Two amplitudes are often better compared using their ratio than their
difference. Saying that one signal's amplitude is greater than
another's by a factor of two might be more informative than saying it is greater by
30 millivolts. This is true for any measure of amplitude (RMS or peak, for
instance). To facilitate comparisons, we often express amplitudes in
logarithmic units called
decibels. If is the amplitude of a signal (either peak or RMS),
then we can define the decibel (dB) level as:
Still using to denote the reference amplitude, a signal with linear amplitude smaller than will have a negative amplitude in decibels: gives -20 dB, gives -40, and so on. A linear amplitude of zero is smaller than that of any value in dB, so we give it a dB level of .
In digital audio a convenient choice of reference, assuming the hardware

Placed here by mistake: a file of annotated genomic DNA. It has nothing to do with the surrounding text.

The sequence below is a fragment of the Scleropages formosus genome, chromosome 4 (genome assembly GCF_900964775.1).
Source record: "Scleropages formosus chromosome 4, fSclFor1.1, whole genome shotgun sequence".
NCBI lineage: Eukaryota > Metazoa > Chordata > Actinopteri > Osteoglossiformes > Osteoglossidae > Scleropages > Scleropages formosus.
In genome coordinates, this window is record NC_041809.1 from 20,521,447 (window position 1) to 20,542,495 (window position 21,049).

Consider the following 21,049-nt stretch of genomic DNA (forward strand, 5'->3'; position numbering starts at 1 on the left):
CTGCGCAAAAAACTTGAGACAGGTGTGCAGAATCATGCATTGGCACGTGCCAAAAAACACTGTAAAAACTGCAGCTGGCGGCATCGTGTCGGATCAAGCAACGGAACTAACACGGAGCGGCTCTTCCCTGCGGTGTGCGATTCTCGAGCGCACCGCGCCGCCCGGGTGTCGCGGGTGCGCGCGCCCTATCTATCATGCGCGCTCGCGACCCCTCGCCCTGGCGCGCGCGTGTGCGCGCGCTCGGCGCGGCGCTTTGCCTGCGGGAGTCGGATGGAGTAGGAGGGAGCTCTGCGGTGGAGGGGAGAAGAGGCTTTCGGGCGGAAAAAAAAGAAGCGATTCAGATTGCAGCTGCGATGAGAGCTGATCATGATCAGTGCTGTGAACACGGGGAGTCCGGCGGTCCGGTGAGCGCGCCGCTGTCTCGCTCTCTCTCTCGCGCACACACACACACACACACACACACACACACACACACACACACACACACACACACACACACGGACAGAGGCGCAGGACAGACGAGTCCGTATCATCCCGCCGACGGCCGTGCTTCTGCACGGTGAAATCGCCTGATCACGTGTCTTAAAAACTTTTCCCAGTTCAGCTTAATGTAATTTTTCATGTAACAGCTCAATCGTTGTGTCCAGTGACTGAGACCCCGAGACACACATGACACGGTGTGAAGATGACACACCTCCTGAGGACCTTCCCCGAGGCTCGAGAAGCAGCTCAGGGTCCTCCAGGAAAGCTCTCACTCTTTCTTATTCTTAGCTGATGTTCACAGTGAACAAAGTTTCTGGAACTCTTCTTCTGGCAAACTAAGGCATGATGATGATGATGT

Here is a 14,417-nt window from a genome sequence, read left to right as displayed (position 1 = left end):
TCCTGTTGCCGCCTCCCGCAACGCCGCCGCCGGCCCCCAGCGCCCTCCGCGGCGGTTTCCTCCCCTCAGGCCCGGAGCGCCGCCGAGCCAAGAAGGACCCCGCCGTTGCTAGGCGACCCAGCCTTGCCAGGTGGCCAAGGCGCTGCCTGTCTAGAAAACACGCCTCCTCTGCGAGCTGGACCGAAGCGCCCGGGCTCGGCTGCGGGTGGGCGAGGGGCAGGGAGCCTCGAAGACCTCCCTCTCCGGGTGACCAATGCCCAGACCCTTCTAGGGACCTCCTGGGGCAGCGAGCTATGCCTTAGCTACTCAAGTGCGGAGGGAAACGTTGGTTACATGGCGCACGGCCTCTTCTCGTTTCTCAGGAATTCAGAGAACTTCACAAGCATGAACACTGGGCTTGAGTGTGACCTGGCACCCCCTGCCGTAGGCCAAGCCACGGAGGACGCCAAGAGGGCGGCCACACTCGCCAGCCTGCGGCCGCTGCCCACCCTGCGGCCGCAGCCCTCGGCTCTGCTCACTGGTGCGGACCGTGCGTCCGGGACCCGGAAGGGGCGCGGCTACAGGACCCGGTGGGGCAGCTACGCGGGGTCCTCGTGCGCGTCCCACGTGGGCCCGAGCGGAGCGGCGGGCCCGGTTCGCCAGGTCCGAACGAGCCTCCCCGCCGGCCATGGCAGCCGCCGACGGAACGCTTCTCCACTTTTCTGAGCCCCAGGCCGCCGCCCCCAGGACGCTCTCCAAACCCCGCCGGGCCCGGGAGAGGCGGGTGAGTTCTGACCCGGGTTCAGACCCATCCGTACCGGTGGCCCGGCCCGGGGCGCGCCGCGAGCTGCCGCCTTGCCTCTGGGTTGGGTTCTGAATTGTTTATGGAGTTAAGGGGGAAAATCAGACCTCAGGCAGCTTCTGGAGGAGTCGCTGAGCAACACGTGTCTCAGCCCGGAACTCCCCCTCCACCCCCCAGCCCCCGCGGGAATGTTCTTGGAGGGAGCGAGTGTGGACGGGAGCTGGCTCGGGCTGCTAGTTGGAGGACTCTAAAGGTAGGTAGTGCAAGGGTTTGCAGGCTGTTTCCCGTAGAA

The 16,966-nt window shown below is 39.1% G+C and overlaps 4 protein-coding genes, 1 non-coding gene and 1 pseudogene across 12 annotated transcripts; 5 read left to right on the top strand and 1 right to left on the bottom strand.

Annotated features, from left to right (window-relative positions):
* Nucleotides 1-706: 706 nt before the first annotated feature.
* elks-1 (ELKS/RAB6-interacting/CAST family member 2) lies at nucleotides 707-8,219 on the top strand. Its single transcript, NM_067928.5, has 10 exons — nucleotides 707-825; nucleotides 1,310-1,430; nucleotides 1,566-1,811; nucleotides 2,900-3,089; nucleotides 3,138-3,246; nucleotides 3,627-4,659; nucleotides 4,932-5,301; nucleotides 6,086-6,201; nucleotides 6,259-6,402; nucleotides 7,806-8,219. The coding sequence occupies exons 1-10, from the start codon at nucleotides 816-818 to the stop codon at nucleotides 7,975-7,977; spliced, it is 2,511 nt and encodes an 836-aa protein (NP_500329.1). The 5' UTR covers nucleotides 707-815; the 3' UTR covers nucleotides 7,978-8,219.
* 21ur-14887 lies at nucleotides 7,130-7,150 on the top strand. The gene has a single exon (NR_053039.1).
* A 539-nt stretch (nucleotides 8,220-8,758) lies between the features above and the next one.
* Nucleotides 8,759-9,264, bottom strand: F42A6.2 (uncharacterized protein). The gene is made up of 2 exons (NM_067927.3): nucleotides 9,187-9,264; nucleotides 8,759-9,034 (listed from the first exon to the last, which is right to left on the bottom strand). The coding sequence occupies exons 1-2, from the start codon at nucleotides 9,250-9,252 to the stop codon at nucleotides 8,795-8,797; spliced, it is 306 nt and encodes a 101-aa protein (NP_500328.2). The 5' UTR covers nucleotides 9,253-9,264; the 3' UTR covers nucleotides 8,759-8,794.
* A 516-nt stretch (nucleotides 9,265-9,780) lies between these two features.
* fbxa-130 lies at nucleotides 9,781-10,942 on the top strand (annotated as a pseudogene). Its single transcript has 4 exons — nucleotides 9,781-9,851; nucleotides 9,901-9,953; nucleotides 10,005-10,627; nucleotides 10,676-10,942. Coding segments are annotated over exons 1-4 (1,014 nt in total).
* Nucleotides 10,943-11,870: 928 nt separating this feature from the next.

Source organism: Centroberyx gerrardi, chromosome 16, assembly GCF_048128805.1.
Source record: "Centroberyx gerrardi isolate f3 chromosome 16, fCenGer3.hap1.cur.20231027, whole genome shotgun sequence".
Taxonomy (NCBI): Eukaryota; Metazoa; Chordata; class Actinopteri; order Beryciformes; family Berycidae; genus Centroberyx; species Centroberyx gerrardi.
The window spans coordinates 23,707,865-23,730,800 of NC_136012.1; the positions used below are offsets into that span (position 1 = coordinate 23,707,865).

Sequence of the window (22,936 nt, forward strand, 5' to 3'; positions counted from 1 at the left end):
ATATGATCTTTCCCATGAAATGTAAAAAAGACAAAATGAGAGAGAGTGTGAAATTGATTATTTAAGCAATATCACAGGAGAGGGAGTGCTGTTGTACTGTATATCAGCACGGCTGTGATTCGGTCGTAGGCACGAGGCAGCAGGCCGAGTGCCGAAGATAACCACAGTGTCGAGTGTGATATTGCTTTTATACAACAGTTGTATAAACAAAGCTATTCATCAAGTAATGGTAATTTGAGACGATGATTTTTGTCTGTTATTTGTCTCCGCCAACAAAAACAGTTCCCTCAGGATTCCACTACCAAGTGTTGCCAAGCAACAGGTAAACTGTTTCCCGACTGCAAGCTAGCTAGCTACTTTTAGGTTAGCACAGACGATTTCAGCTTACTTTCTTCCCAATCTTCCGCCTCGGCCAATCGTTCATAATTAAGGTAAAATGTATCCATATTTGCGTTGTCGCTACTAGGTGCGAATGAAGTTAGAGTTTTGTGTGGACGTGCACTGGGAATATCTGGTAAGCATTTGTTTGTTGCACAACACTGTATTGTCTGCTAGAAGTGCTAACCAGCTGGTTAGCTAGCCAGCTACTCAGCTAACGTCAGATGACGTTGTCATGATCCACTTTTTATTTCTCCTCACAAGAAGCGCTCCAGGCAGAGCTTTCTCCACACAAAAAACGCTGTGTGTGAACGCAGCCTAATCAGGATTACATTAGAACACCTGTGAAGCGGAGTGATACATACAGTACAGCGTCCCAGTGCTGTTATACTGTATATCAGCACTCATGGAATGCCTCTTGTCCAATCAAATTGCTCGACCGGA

has a maximum amplitude of one, is
Amplitude is related in an inexact way to the perceived loudness of a sound. In general, two signals with the same peak or RMS amplitude won't necessarily have the same loudness at all. But amplifying a signal by 3 dB, say, will fairly reliably make it sound about one ``step" louder. Much has been made of the supposedly logarithmic nature of human hearing (and other senses), which may partially explain why decibels are such a useful scale of amplitude [RMW02, p. 99].
Amplitude is also related in an inexact way to musical dynamic. Dynamic is better thought of as a measure of effort than of loudness or power. It ranges over nine values: rest, ppp, pp, p, mp, mf, f, ff, fff. These correlate in an even looser way with the amplitude of a signal than does loudness [RMW02, pp. 110-111].